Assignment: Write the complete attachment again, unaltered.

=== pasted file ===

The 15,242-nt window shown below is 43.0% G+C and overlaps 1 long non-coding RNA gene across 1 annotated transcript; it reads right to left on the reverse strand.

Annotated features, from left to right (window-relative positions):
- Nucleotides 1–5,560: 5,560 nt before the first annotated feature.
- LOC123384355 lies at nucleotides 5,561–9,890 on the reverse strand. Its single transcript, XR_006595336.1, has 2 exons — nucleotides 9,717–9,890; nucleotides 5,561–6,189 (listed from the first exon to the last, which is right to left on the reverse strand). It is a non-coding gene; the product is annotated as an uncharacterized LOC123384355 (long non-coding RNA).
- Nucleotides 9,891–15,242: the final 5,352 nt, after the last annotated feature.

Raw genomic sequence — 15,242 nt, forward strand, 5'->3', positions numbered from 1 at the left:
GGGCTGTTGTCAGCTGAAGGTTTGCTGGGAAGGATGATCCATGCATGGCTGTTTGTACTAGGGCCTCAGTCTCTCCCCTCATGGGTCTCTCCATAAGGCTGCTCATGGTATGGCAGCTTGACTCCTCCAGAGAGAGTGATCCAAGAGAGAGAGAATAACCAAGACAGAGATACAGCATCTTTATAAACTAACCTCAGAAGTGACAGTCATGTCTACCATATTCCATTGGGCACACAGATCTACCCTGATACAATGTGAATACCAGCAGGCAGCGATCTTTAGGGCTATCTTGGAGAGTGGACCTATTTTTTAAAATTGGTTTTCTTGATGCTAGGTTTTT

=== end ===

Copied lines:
The 15,242-nt window shown below is 43.0% G+C and overlaps 1 long non-coding RNA gene across 1 annotated transcript; it reads right to left on the reverse strand.

Annotated features, from left to right (window-relative positions):
- Nucleotides 1–5,560: 5,560 nt before the first annotated feature.
- LOC123384355 lies at nucleotides 5,561–9,890 on the reverse strand. Its single transcript, XR_006595336.1, has 2 exons — nucleotides 9,717–9,890; nucleotides 5,561–6,189 (listed from the first exon to the last, which is right to left on the reverse strand). It is a non-coding gene; the product is annotated as an uncharacterized LOC123384355 (long non-coding RNA).
- Nucleotides 9,891–15,242: the final 5,352 nt, after the last annotated feature.

Raw genomic sequence — 15,242 nt, forward strand, 5'->3', positions numbered from 1 at the left:
GGGCTGTTGTCAGCTGAAGGTTTGCTGGGAAGGATGATCCATGCATGGCTGTTTGTACTAGGGCCTCAGTCTCTCCCCTCATGGGTCTCTCCATAAGGCTGCTCATGGTATGGCAGCTTGACTCCTCCAGAGAGAGTGATCCAAGAGAGAGAGAATAACCAAGACAGAGATACAGCATCTTTATAAACTAACCTCAGAAGTGACAGTCATGTCTACCATATTCCATTGGGCACACAGATCTACCCTGATACAATGTGAATACCAGCAGGCAGCGATCTTTAGGGCTATCTTGGAGAGTGGACCTATTTTTTAAAATTGGTTTTCTTGATGCTAGGTTTTT